Journal article citation:
Revija Za Socijalnu Politiku Journal of Social Policy, 13(1), 2006, pp.53-65.
Publisher:
University of Zagreb

The paper analyses the need for measures of the Zagreb strategy of uniform policy for disabled persons. The manner of introducing these measures and their realisation in the period from 2003 to 2006. The paper briefly provides basic definitions, a historical review of the attitude of society towards disabled persons, a survey of contemporary concepts, approaches and models of protection of this part of the population, as well as the basic characteristics of the disabled persons in the area of the city of Zagreb. The implementation of the Zagreb strategy measures is considered through the results of the rights of the disabled persons according to the international organisations' methodology, i.e. based on the standardised survey for the analysis of the index of respecting rights of the disabled person. [Article in Croatian].

Journal article

Media labelling versus the US disability community identity: a study of shifting cultural language

Authors:
HALLER Beth, DORRIES Bruce, RAHN Jessica
Journal article citation:
Disability and Society, 21(1), January 2006, pp.61-75.
Publisher:
Taylor and Francis,

This study examines disability terminology to explore how the news media frame cultural representations of the disability community. More specifically, the paper examines the impact of the Americans with Disabilities Act on journalist's language choices about disability topics. A content analysis of news stories using disability terms in The Washington Post and The New York Times during the past decade was conducted. The paper illustrates that disability community identity continues to be formed, transformed and maintained through news media presentations of disability terminology. The paper argues that the US Disability Rights Movement had some success during the 1990s in putting forth language that advances its aims, though the study also suggests that some journalists continue to use terms that perpetuate limiting, narrow stereotypes about people with disabilities.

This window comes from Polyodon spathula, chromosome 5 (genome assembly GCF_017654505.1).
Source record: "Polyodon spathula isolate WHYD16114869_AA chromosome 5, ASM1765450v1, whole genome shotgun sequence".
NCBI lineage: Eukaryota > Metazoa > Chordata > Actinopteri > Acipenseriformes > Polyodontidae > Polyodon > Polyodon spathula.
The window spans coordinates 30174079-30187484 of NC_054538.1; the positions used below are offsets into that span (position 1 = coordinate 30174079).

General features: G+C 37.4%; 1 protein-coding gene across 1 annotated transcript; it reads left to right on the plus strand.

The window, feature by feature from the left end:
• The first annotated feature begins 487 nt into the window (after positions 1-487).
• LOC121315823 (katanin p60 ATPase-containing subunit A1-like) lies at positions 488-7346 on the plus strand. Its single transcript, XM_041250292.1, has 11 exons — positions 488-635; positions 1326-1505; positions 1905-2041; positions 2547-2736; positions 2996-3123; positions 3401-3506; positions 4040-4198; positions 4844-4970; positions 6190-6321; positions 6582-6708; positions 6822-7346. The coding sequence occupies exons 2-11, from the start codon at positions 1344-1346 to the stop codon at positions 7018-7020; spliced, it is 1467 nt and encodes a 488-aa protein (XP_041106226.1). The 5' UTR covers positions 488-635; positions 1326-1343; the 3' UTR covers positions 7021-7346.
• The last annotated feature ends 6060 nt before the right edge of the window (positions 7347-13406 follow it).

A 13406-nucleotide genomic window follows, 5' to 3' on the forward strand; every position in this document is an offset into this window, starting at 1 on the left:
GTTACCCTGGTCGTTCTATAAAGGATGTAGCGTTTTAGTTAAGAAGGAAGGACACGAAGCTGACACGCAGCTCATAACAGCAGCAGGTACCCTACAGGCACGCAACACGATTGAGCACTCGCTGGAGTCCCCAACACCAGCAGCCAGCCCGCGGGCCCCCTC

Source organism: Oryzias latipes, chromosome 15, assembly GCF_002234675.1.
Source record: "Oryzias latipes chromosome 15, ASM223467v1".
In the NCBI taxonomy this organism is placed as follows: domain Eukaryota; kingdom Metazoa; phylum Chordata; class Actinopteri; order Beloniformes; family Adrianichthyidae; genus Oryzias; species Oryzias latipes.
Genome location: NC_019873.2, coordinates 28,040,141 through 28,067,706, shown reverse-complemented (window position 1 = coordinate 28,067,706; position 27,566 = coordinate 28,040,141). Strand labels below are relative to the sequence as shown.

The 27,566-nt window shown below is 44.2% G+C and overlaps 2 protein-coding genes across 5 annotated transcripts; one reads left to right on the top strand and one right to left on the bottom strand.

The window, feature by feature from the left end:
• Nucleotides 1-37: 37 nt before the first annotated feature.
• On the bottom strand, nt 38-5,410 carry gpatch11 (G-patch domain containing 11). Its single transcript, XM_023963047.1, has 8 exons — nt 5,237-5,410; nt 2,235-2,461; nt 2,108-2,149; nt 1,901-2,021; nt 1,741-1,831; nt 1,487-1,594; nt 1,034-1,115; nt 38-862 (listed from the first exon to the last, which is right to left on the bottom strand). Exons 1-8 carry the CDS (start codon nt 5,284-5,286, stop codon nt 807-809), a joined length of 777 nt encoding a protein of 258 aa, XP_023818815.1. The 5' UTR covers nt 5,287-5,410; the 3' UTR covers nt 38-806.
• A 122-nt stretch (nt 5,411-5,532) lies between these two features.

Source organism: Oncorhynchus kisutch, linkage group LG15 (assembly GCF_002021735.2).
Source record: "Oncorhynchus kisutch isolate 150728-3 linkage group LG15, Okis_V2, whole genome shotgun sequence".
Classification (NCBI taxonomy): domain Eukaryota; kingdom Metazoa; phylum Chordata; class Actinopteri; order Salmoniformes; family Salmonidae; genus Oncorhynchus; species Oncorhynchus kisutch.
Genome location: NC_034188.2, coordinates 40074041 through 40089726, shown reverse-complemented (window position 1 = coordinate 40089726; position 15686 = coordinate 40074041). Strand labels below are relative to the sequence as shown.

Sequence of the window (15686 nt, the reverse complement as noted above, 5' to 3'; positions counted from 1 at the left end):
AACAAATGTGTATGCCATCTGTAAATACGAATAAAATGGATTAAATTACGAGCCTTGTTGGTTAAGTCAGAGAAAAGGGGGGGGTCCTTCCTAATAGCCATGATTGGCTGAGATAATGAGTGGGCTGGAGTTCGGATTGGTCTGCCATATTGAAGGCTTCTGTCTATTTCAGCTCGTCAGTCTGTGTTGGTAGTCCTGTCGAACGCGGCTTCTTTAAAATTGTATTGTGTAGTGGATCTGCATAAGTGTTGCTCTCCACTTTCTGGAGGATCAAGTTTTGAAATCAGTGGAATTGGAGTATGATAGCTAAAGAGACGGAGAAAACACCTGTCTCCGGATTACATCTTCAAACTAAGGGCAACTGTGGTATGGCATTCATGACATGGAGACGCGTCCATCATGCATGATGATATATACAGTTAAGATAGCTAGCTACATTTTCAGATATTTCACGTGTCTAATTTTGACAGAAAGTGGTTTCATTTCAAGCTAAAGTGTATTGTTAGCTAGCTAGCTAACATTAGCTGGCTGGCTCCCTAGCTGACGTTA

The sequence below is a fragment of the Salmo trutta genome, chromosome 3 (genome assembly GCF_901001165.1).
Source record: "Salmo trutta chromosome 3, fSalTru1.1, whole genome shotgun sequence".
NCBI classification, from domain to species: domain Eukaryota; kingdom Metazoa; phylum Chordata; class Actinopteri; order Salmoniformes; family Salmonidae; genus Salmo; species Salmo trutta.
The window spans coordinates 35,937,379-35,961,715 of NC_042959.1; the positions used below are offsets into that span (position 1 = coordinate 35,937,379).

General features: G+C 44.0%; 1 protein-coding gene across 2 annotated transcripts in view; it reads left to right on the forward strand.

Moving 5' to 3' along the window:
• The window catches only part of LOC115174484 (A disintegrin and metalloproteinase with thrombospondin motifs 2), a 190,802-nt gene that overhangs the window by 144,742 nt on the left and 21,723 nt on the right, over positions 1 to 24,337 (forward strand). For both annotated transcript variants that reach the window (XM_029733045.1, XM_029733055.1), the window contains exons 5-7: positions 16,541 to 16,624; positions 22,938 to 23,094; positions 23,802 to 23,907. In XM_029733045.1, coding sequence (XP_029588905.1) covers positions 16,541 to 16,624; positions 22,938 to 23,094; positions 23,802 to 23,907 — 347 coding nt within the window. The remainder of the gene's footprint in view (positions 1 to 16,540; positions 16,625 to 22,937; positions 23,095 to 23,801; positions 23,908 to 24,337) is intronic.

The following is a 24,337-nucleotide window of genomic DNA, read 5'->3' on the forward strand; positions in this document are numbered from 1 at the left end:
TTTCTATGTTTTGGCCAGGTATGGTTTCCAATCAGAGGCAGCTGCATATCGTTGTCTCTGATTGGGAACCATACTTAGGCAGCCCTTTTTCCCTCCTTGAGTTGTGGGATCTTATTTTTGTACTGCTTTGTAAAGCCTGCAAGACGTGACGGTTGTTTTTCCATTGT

Journal article

Disability in the news: a reconsideration of reading

Author:
TITCHKOSKY Tanya
Journal article citation:
Disability and Society, 20(6), October 2005, pp.655-668.
Publisher:
Taylor and Francis,

By making use of a disability studies perspective informed by phenomenology, this paper interrogates the social process of reading news articles that depict disability as if it is only limit. The paper begins from my experience of reading an article that assumes reader‐willingness to imagine disability as a kind of limit without possibility, without life. I go on to consider how the meaning of disability is actually produced by normative forms of cultural perception that recognize certain bodies as a kind of negation. Reading, a common mode of perception within literate western cultures, is used to problematize how mainstream media configures embodiment. Finally, the paper raises the ever present possibility that the ways in which impaired bodies are typically limited may contain the possibility of alternatives that disturb and re‐make the everyday modes of perceiving disability.

Journal article Full text available online for free

University challenges

Author:
LEASON Katie
Journal article citation: